Friday, October 30, 2009

Auction Gold - 1950s Jim Ringo jersey

The rumors were true. A late 1950s beauty has come up for auction, giving us an extremely rare look at the Packers' pre-Lombardi uniforms:

LOT: 3 Jim Ringo 1957-61 Packers Game Worn Dureen, Rare Midnight Green, Stylematched, Team Repairs

Jim Ringo was a professional American football player, a Hall of Fame center and coach. He was a ten time Pro Bowler during his career. When coach Vince Lombardi took over the Packers in 1959, Jim was the only already-established All Pro on the roster. Lombardi built his offense around Ringo. The Packers drafted him in the seventh round of the 1953 NFL Draft out of Syracuse University. Ringo was considered vastly undersized at 211 pounds. He was not, however, unfit for the role, using his outstanding quickness and excellent technique to build a 15-year NFL career, including 11 seasons with the Packers, as one of the game's best centers. Ringo was a member of the Packers' NFL Championship teams of 1961 and 1962, but was traded to the Philadelphia Eagles in 1964. He is best known as a coach for creating the dominant Bills offensive line of the early-mid '70s, called the Electric Company, in support of running back O.J. Simpson. He returned to Buffalo as the Bills offensive coordinator and offensive line coach in 1985. He held the positions until his retirement after the 1988 season. He was a 10 time Pro Bowler from 1957-1965 and in 1967. Ringo was named to the NFL 1960’s All Decade Team. He was also a 6 time 1st Team All Pro and a 3 time 2nd Team All Pro. Ringo was inducted into the Pro Football Hall of Fame in 1981. Ringo is considered one of the best to play the game at the Center position.

Offered here is a VERY RARE long sleeve blue-green style Packers jersey of HOFer Jim Ringo. There are only 3 known Packers blue-green durene style jerseys known, let alone from a HOFer. Sewn on the left front tail is the “Sand Knit Athletic Knitwear” tag with a size “46” flag tag and the “DENIS SPORT SHOP” local distributor tag. Sewn on the front, back and both sleeves is the player number #51 done in gold tackle twill. The long sleeves contain the Packers traditional gold sleeve stripes. The durene jersey is hammered with use. It contains 12+ team repairs. This IS THE ONLY RINGO of this style. It was obtained directly through the Ringo family. The jersey has been style matched to his 1958 Topps football card (#103).
Here's the 1958 card to which they've style-matched this jersey:

With the exception of puttering about on their message boards, I'm not very familiar with Game Used Universe. I presume that they have some documentation from the Ringo family.

I really like the design. It's simple and clean, with a distinctive color palette. The Northwestern stripes, named for the university which invented the thin/thick/thin stripe design in 1928, give it a dash of style. The "TV numbers" on the upper sleeves were a relatively recent uniform innovation, having been first adopted by the Packers in 1956, the year before this design made its debut.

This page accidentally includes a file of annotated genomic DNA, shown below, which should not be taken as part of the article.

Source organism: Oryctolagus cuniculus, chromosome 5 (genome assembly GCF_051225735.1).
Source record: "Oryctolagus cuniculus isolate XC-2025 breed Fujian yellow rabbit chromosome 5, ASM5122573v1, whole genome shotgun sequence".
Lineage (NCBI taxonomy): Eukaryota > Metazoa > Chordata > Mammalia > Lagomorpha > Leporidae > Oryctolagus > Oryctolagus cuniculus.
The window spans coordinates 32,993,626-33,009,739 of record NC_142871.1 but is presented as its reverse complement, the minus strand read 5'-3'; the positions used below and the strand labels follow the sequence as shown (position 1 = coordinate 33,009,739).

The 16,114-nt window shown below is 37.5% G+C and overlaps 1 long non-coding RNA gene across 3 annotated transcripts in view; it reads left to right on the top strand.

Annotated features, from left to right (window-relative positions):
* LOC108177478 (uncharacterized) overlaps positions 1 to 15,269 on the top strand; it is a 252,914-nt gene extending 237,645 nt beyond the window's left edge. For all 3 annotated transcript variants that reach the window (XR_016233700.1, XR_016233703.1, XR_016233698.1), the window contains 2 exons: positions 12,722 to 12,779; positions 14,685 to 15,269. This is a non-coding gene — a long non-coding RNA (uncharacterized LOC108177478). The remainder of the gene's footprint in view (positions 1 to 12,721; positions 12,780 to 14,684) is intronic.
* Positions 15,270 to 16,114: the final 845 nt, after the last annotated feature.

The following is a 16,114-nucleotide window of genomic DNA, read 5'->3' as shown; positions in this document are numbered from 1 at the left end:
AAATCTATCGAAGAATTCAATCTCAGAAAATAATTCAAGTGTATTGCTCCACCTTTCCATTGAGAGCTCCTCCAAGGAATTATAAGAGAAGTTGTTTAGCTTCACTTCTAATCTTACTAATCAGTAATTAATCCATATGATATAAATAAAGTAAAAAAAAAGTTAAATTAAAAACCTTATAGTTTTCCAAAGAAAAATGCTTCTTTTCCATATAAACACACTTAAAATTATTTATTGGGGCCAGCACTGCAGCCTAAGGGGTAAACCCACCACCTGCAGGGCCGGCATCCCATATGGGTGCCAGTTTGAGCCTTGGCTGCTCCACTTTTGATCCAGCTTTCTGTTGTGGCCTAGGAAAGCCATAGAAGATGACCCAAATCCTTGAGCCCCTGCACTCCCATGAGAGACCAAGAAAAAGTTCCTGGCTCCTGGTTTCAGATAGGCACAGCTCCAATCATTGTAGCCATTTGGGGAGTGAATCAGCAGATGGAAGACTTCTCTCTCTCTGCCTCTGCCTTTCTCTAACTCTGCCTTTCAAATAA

And just look at these repairs:

"Hammered with use" is an apt description - this jersey is stitched together like Frankenstein's Monster.

It also gives us a good look at the Sand-Knit tagging. Denis Sport Shop is still in business in Ashwaubenon, not two miles south of Lambeau Field.

Unfortunately, we cannot infer much about the jersey's color from these pictures. That's a shame, because the distinctive blue-green color of the Lisle Blackbourn era is much-discussed but infrequently seen. Most of the photos from this period are either black and white or hand-tinted and not much help for our purposes.

Perhaps the eventual winner will be able to help us out with better photos.

I do have to take issue with one element of the item description - I'm not sure why the auction house has designated this "1957-61". This jersey couldn't have been worn any later than 1958, as the following season would be the first for both new coach Vince Lombardi and his signature uniform design. Still, it's a beautiful exemplar of an unusual style, and if the provenance is as good as we are led to believe it should fetch a significant price.

Thursday, October 22, 2009

Dress for Success

Ladies and Gentlemen, your 1959 Green Bay Packers!

This is the first team photo of the Lombardi era. It's also very rare in that it's one of the few in which Vince Lombardi and his coaches actually appear. For the rest of Lombardi's tenure in Green Bay, team photos were for players.

I also love the travel blazers the men are wearing. Dress like professionals, play like professionals.

Monday, October 19, 2009

The future is (Almost) Now

Breaking news - we have a leaked photo of the NFL's design team working on the 2010 uniform template:

No, the NFL isn't becoming Rollerball.

At least, not yet.

But the new skintight uniforms have been cropping up all around the League, including in Arizona:

That's Anquan Boldin on the left, modeling the newfangled version, and Leinart on the right in last century's technology. The most obvious difference is the material, but Leinart's relatively loose sleeves will be cropped and capped the same as Boldin's once he gets issued his new shirt.